Not all stakeholder groups are satisfied by high profitability.

  • Suppliers want to sell to a profitable company, because it will pay for what it receives. Customers want to buy from a profitable company that will exist long enough to provide customer service and additional sales. However, neither group wants the firm to profit at their expense.
  • Governments expect every company to make profits only within the limits set by law. The general public expects companies to profit in a manner consistent with societal expectations.
  • Every stakeholder group disapproves of the unfettered pursuit of profit, if it leads to unethical or illegal behavior.

Practice Question 1

True or False? All stakeholder groups are satisfied by high profitability.
Correct Answer: False

For example, suppliers want to sell to a profitable company, because it will pay for what it receives. Customers want to buy from a profitable company that will exist long enough to provide customer service and additional sales. However, neither group wants the firm to profit at their expense.

Practice Question 2

Which group is NOT a stakeholder of a firm?

A. Customers.
B. Suppliers.
C. Competitors.
Correct Answer: C

Practice Question 3

Internal stakeholders do NOT include:

A. Unions.
B. Employees.
C. Stockholders.
Correct Answer: A

Unions provide productive employees.

Practice Question 4

The three most important stakeholder groups are:

I. customers.
II. stockholders.
III. governments.
IV. employees.
V. unions.
VI. creditors.

Correct Answer: I, II and IV

Practice Question 5

Sotheby's and Christie's, the two largest fine art auction houses in the world, were earning low commissions in the 1990s, as sellers negotiated simultaneously with both firms for the best rates. Sotheby's CEO, Dede Brooks, secretly met with CEO Christopher Davidge of Christie's, to establish together a fixed, nonnegotiable rate structure. This had the effect of illegally fixing prices and reducing competition. The deal was exposed, and the auction houses paid settlements to sellers that totaled $512 million, in addition to federal fines. The conspirators, and the chairmen that were their superiors, lost their jobs and received jail time or probation from federal courts. Which stakeholders were hurt by the price fixing action?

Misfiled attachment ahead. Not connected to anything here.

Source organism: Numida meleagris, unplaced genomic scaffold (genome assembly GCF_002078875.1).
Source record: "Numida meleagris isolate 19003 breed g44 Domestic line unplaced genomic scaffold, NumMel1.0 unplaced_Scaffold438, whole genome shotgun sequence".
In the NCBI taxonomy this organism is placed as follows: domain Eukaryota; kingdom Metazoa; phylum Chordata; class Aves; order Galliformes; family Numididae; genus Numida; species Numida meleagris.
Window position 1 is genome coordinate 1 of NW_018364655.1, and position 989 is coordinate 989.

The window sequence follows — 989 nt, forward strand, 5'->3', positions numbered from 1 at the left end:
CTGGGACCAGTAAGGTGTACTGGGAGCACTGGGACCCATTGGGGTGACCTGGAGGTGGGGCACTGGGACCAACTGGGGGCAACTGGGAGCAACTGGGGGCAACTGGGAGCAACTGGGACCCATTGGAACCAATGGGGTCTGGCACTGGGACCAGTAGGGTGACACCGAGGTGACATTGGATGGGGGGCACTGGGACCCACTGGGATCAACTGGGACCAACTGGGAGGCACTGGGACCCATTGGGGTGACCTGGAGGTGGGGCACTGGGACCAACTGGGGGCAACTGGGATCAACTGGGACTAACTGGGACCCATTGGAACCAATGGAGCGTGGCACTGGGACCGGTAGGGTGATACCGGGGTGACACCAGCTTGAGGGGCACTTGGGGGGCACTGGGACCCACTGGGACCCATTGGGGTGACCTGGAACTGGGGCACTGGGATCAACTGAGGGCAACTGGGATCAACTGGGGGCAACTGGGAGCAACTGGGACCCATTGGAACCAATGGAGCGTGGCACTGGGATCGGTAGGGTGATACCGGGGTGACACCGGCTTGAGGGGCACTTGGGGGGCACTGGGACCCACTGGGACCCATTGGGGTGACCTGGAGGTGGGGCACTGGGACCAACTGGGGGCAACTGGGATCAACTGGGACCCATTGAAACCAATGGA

Correct Answer: In this case, illegal price fixing led to higher commissions paid by sellers. It also might have contributed to buyers paying higher prices, as sellers tried to recover some of their additional expenses. Finally, it was not in the best interests of shareholders, because the lawsuits and fines led to lower profitability.

Practice Question 6

Pursuing strategies that maximize the long-run profitability and profit growth is generally consistent with satisfying the claims of various stakeholder groups. These stakeholder groups include:

I. Stockholders
II. Employees
III. Bondholders
IV. Local communities and general public
Correct Answer: All of them.

Practice Question 7

Which statement is true?

I. In general managers should favor profit growth over current profitability.

II. In general a company can always satisfy the claims of all stakeholders if it chooses to do so.
Correct Answer: Both are false.

I: They cannot have too much emphasis on either. They should strive to find the right balance.

II: The goals of different stakeholders often conflict.

Practice Question 8

Which group is considered to be external stakeholders?

A. Employee stockholders.
B. Institutional stockholders.
C. Creditors.
Correct Answer: C

Creditors provide funds and expect repayment and interest.

Practice Question 9

Which stakeholders are NOT classified as internal stakeholders of a firm?

I. Employees
II. Creditors
III. Stockholders
IV. Unions

A. II and IV
B. I and III
C. II and III
Correct Answer: A

II and IV are external stakeholders.

Practice Question 10

The three most important stakeholders identified by most firms are:

I. Employees
II. Creditors
III. Stockholders
IV. Unions
V. Customers
VI. Governments

A. I, II and III
B. I, III and V
C. II, IV and VI
Correct Answer: B

Most firms find they must satisfy these three stakeholder groups: customers, employees and stockholders.